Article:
At the front of the queue here are the glossy plain white or black floors decorative floors because both have some drawbacks not many are aware of. For white, they’re difficult to do well and keep clean as they show every small defect, speck of dirt, scuff etc.; for black it’s pretty much the same and they also tend to act like a giant mirror, which makes them unsuitable for change rooms and the like. We find both of these finishes benefit greatly if you can add something to “break it up”. Whether it’s a semi-gloss finish, textured basecoat or a hint of metallic pigment, a little extra something can retain the integrity of your design while making a huge difference to these shortcomings.

Decorative flooring with a clear anti-slip finish to reduce the gloss levels and reflection.

Metallic decorative floors aren’t immune

Speaking of metallic pigments, resin-based decorative flooring has become synonymous with the brilliant swirls and illusions of depth these facilitate. Creative types are discovering more and more ways to use them, however they’re finding out rules also apply. The most notable is “soft and subtle” is often best or, alternatively, “less is more”. Many people dream up masterpieces and are shocked to see them resemble a spilled mess. Basic metallic designs will help avoid making it too “busy”.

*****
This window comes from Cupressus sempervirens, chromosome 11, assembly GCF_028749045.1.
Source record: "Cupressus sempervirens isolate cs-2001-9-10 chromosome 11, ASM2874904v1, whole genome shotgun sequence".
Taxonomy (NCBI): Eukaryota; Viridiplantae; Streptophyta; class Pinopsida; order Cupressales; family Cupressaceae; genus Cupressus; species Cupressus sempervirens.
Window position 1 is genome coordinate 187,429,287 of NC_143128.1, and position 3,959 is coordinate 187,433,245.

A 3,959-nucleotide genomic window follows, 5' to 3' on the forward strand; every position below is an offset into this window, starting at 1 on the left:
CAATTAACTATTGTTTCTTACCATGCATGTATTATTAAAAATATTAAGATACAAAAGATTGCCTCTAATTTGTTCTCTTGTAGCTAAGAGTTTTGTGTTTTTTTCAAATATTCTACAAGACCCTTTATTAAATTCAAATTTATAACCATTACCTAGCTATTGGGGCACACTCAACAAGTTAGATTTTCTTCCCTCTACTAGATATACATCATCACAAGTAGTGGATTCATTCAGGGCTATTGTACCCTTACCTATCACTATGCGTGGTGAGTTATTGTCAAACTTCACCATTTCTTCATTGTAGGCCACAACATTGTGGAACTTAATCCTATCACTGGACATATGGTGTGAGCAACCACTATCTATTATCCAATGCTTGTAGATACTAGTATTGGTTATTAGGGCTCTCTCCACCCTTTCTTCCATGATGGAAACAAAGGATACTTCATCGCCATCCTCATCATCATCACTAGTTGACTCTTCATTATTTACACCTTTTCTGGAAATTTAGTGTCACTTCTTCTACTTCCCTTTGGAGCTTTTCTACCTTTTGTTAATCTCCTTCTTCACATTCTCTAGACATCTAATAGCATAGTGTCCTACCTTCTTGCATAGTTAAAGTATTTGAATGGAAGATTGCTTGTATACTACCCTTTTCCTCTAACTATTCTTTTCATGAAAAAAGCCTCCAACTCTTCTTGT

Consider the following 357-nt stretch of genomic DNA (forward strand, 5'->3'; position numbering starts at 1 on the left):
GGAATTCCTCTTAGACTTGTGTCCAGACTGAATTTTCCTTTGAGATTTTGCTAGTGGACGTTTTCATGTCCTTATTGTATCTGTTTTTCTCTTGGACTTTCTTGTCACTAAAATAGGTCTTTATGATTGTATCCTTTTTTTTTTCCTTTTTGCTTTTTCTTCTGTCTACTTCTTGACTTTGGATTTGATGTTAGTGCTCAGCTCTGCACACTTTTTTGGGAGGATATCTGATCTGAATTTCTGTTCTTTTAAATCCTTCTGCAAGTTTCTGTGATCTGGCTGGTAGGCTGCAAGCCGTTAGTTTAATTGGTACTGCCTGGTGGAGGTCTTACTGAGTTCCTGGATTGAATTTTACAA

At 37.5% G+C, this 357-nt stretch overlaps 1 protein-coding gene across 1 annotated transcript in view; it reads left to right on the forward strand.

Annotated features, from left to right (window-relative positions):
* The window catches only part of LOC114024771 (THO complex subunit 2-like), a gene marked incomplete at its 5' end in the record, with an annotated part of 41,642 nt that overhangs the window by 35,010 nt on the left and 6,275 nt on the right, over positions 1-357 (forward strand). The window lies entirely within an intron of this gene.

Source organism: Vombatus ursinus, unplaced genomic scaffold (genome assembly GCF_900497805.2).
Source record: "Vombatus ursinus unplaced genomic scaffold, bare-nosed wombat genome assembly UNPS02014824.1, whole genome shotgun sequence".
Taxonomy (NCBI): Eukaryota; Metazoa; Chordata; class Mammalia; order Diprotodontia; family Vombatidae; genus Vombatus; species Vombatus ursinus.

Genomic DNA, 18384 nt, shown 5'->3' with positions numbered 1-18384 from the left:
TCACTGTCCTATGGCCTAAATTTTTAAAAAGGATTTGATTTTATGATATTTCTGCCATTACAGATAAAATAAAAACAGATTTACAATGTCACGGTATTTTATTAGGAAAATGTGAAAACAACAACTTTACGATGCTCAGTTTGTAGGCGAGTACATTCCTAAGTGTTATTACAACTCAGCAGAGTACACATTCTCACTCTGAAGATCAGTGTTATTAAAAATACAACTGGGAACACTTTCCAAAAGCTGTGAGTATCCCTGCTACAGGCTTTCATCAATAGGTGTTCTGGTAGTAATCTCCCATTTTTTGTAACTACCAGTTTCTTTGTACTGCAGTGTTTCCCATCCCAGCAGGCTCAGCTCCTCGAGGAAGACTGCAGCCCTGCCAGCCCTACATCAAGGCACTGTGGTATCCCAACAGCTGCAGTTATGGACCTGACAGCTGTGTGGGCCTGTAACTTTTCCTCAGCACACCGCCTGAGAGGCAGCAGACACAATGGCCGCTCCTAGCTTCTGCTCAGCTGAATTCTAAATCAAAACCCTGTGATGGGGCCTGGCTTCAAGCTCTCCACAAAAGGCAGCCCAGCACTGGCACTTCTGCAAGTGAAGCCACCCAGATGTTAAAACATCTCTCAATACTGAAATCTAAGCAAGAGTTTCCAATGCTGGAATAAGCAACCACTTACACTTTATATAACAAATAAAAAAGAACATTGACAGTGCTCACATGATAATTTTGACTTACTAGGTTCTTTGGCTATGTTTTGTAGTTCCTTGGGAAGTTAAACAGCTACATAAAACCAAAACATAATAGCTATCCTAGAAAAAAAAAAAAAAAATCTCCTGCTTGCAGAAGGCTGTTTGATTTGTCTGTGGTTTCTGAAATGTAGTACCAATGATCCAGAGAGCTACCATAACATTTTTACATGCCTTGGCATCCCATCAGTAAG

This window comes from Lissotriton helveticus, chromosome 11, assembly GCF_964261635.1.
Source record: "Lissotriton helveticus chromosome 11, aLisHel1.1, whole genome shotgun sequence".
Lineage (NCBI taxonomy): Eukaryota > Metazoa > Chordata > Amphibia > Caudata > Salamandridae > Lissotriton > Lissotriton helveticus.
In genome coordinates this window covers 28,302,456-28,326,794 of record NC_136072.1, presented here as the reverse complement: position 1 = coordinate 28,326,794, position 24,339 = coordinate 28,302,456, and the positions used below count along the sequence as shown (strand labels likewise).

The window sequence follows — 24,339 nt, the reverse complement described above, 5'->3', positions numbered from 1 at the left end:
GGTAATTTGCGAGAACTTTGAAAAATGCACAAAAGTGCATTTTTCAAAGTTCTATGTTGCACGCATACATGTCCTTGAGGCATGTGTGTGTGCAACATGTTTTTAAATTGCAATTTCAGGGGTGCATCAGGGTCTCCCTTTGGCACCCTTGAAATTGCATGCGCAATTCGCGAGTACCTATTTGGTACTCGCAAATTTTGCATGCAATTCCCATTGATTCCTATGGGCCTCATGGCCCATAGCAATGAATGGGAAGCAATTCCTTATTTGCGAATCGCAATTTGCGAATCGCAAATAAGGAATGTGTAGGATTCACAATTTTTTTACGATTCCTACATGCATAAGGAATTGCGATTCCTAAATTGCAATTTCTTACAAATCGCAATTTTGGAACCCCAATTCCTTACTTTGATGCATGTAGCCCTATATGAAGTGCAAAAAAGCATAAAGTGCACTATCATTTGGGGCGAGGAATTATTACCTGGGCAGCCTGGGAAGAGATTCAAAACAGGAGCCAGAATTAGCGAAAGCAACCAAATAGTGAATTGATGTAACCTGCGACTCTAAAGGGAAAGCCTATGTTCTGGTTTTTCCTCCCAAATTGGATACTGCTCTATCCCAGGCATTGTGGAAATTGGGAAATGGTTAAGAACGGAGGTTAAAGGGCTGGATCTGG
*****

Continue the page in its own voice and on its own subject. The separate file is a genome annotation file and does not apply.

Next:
Decorative floor that has too many metallic pigments and looks too busy.

Lastly, a common element of dream floors involves matching it up with a surrounding colour. While an exact match isn’t out of the question, don’t pin your hopes on it because colour matching with an existing surface, regardless of the environment or product, is always a challenge.

If you have any questions about your dream decorative flooring, please don't hesitate to contact me.

Keep Smiling,

Jack Josephsen
Head FLOORChef

FLOORChef's Chef Hat.